Ross Spiegel is a LEED Accredited Professional and one of about 30 dual fellows in the American Institute of Architects and the Construction Specifications Institute, who says he got into the "green area" almost by accident, "and then it took hold of me and became more important than anything else I do."
Spiegel has been a member of CSI for more than 30 years and is a Former President of the Institute. That experience coupled with being a licensed architect in three states, a former U.S. Green Building Council LEED Steering Committee member and former board member of the USGBC, Spiegel brings a unique, cross-disciplinary and holistic "green" perspective to his projects.
Spiegel lectures throughout the country, speaking to a variety of audiences, including architects, engineers, interior designers, specification writers, building product manufacturer's representatives, building owners and contractors sharing his knowledge on sustainable design and green building materials. Today, Spiegel is an Associate and Senior Specification Writer with the Connecticut based architectural/engineering firm Fletcher-Thompson, Inc., where he leads the firm's Green Team.
The following are excerpts from a conversation with Ross Spiegel:
Your firm has a dedicated Green Team, what does this mean and how does it work?
We're unique because we're an architecture and engineering firm, but we're reaching a point where every project that we do bears some facet of sustainability. Today, there are people involved from each of our offices and each of our professions. We view it as an ongoing education effort to keep our employees, partners, clients and building owners constantly informed. Our leaders are accredited and we focus on the projects that have to get LEED certified.
If it's a LEED project, I'm directly involved as the project administrator. And since we have engineering staff in house, when we are working on a LEED project, I have all of my other team members down the hall and just a few from outside the firm. It makes consistency and working together a lot easier.
How has the U.S. Green Building Council changed over the last 15 years?
I've been the liaison since 1994 on behalf of the CSI. Back then there were 200 members and today there are more than 15000.
I think what USGBC has done with LEED is a strong effort, but because it's not a government regulation, some haven't embraced it. However, it worked the other way – instead of making a regulation, you have a publically drafted requirement that has been adopted by the government. The government has embraced what USGBC has done. The GSA has made LEED a requirement of design. It has worked the way it should and on a daily basis, you're finding government bodies adopting some form of green certification, whether it's LEED or something else.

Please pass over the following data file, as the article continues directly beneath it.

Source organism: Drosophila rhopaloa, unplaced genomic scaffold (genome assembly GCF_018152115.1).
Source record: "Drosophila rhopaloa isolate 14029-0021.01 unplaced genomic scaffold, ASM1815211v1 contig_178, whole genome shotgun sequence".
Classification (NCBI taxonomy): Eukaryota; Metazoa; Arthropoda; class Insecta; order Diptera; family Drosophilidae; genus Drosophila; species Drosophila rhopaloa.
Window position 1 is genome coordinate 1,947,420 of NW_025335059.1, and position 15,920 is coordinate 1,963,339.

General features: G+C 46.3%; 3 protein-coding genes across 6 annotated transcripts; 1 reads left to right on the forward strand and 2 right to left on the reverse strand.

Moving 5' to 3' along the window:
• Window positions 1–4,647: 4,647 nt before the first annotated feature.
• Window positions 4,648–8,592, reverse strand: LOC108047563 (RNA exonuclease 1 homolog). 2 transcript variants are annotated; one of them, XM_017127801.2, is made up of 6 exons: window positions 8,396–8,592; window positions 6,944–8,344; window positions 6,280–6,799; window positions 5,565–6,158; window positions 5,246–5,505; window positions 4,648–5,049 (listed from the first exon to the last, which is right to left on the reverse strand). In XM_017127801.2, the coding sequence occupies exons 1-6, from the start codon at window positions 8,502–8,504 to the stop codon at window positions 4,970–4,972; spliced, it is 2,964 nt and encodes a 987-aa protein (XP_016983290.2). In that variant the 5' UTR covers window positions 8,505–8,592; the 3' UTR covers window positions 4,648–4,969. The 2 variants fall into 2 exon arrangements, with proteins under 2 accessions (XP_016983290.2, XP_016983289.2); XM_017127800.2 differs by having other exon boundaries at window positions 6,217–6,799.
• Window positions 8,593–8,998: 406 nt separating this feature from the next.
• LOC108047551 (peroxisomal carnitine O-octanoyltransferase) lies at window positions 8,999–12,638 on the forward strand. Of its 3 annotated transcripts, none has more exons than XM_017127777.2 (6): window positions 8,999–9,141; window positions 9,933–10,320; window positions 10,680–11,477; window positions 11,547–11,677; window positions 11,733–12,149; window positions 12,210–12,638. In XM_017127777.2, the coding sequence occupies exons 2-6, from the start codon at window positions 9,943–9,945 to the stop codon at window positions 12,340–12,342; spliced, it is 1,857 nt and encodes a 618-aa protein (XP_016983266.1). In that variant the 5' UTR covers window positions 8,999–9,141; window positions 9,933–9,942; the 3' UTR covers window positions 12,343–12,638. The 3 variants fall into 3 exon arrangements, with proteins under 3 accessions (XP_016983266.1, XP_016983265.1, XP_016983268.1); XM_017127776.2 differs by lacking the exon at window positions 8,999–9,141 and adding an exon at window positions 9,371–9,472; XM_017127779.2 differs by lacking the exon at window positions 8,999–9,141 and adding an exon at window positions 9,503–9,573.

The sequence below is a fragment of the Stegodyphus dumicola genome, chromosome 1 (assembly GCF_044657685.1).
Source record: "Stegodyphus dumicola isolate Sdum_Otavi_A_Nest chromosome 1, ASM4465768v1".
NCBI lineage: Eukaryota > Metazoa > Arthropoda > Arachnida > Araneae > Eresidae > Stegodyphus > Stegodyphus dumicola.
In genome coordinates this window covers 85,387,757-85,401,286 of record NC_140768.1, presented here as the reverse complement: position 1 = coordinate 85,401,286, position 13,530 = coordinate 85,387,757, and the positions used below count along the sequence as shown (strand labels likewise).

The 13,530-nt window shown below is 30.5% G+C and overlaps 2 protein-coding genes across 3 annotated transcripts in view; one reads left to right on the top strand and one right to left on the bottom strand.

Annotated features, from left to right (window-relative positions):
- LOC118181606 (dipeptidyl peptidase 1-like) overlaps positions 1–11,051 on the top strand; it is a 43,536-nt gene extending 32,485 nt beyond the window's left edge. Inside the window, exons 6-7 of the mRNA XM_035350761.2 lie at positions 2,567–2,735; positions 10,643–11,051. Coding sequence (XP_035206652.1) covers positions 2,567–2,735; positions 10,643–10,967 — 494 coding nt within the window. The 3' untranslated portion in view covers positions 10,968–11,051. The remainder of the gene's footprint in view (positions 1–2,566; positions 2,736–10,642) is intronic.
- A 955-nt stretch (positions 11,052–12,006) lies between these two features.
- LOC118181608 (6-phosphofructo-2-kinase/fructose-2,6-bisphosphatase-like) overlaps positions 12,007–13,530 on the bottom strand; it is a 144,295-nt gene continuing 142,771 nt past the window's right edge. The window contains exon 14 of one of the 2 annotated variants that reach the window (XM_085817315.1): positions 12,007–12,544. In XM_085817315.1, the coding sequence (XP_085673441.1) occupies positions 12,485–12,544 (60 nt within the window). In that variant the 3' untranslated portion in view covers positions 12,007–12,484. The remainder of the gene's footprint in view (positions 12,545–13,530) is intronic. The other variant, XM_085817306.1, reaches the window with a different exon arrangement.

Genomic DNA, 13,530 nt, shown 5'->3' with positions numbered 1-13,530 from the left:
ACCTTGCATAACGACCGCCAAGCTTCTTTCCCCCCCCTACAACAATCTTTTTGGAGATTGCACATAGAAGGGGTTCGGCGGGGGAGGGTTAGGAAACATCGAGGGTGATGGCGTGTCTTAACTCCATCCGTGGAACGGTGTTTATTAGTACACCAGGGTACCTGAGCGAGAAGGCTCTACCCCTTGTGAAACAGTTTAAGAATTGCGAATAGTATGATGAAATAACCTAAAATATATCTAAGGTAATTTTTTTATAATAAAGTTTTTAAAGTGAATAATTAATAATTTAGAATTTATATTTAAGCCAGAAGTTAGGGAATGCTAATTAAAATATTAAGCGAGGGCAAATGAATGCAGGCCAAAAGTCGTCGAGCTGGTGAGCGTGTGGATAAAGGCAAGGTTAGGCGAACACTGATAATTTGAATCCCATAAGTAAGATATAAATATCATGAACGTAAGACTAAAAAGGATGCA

I think that speaks to power and importance of USGBC's effort.
Where do you see the role of the USGBC headed over the next decade?
In 2008, there we more than 12,000 LEED registered projects, but less than 2000 were certified. There's a lot of work to be done to change the ratio. It's been successful, it's gotten a lot of publicity and good feedback, but we have a way to go.
To increase the ratio, we need to get the building owners on board more often. I'm seeing from my client contacts that they get it. They understand from a marketing standpoint and from a financial standpoint. Tenants are asking how healthy the building is and how they are controlling their energy costs. From a marketing perspective, building owners want to offer a more inhabitable and sustainable and friendly space – something that differentiates them. It's still largely a dollar issue, but that's changing because the price of everything has gone up and we've reached a tipping point.
I expect to see more and more building owners coming forward and saying we get it – it's for money as well as principle.
What's the next evolution of LEED?
I see civil engineers, landscape architects and kitchen consultants having an important role to play. They are starting to get "it" [sustainability] now, and are rising to the occasion. Then finding a construction team that is equally knowledgeable is key.
Finally, having a greater respect for not only what products we use in buildings, but the tools that are available improve how those products work together. Looking at BIM, we have more information regarding how we make decisions and how those decisions impacts sustainability.
Autodesk showed us a vision that allows entire teams to go into a conference room, have a site on the wall and play with the building design, orientation, height, existing features, and see how those tweaks impact LEED certifications.
It's improving those tools and eventually benefiting the construction team will be what's coming up next. And once we get the entire team on board is when we get truly sustainable design.